This video is called Sudan: Students Face Regime.
By Jean Shaoul:
26 June 2012
Hundreds of university students have taken to the streets of Sudan’s capital, Khartoum, for seven consecutive days to protest soaring inflation, corruption and the austerity programme of the National Congress Party (NCP).
On Friday, the protests after Friday prayers spread beyond student activists in Khartoum and to Al-Obayid in north Kordofan State and other towns. Some protesters were calling for the downfall of President Omar Hassan Al-Bashir’s regime, which is backed by the army and Islamists and has been in power for 23 years.
Angry clashes broke out between demonstrators and the police. The government ordered a fierce crackdown to stop the protests spreading. Security forces blocked off the roads around the University of Khartoum, attacking students with clubs and batons, and broke up demonstrations around the universities of Khartoum in the downtown area and Omdurman with teargas.
They arrested more than 25 students on Friday and 79 in protests in the Bahari district of Khartoum the previous day. The security forces also arrested more than 40 members of opposition groups, meeting under the auspices of the Haq movement. They also targeted journalists, detaining for some hours two journalists working for Agence France-Presse and Bloomberg, and a British citizen who was taking photographs and talking to students.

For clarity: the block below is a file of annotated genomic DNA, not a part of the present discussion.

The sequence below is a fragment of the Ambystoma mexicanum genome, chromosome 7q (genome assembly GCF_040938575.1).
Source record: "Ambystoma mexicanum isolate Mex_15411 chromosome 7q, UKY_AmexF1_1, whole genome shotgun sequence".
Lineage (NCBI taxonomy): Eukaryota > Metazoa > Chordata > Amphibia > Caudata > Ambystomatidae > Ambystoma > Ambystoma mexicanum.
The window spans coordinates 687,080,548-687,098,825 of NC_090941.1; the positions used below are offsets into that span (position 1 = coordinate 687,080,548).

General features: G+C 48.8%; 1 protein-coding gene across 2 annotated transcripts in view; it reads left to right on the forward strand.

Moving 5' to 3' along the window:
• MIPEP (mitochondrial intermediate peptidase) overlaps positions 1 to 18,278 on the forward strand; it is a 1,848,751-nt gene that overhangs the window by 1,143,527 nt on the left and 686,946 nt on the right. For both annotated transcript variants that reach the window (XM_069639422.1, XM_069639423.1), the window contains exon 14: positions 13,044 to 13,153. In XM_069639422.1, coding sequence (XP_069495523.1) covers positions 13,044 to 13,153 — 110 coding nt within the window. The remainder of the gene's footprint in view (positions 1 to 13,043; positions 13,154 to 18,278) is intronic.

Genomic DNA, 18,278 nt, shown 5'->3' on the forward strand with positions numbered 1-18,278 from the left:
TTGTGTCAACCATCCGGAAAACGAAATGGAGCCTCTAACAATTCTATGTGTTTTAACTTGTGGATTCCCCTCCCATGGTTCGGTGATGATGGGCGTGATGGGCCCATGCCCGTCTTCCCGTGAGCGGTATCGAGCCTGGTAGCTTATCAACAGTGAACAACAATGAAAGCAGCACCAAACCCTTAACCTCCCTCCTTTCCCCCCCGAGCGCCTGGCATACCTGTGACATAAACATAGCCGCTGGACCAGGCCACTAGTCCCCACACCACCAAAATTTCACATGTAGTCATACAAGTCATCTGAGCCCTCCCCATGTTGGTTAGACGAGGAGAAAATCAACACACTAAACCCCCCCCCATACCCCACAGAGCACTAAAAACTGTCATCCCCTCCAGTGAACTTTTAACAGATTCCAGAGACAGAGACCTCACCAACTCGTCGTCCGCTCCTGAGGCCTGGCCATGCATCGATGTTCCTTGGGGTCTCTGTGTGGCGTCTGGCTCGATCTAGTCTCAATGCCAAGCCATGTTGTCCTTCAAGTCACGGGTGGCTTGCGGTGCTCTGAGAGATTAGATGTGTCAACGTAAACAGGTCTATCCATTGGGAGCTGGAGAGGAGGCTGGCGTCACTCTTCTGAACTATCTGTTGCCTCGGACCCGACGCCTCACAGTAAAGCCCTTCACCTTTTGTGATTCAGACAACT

The demonstrations are the first significant protests since February last year, which Bashir crushed, although there have been numerous neighbourhood protests over soaring food prices, water and electricity shutoffs, and cutbacks in public services, coupled with demonstrations against the Nile damming project in the far north.
This latest unrest broke out after the government announced plans to phase out fuel subsidies, slash jobs in the civil service—the main source of jobs for graduates—and increase taxes on consumer goods, banks and imports. The aim is to reduce the $2.4 billion government deficit, 3.6 percent of Sudan’s GDP, that is set to rise to an estimated $4 billion next year.
With the removal of subsidies, the price of petrol will rise by more than a third. The tax on imports is set to rise from 10 to 13 percent, value added tax from 15 to 17 percent, while the tax on banking profits will increase from 15 to 30 percent. This comes on top of a 35 percent hike in public transport fares. It will vastly increase the cost of living. In May, the cost of living rose by 30 percent, up from 28 percent in April.
See also here.
Thousands joined protests in Sudan last weekend to counter official celebrations for the 23rd anniversary of president Omar al-Bashir’s rule: here.
Sudan: Uprising spreads with ‘Friday of elbow licking’: here.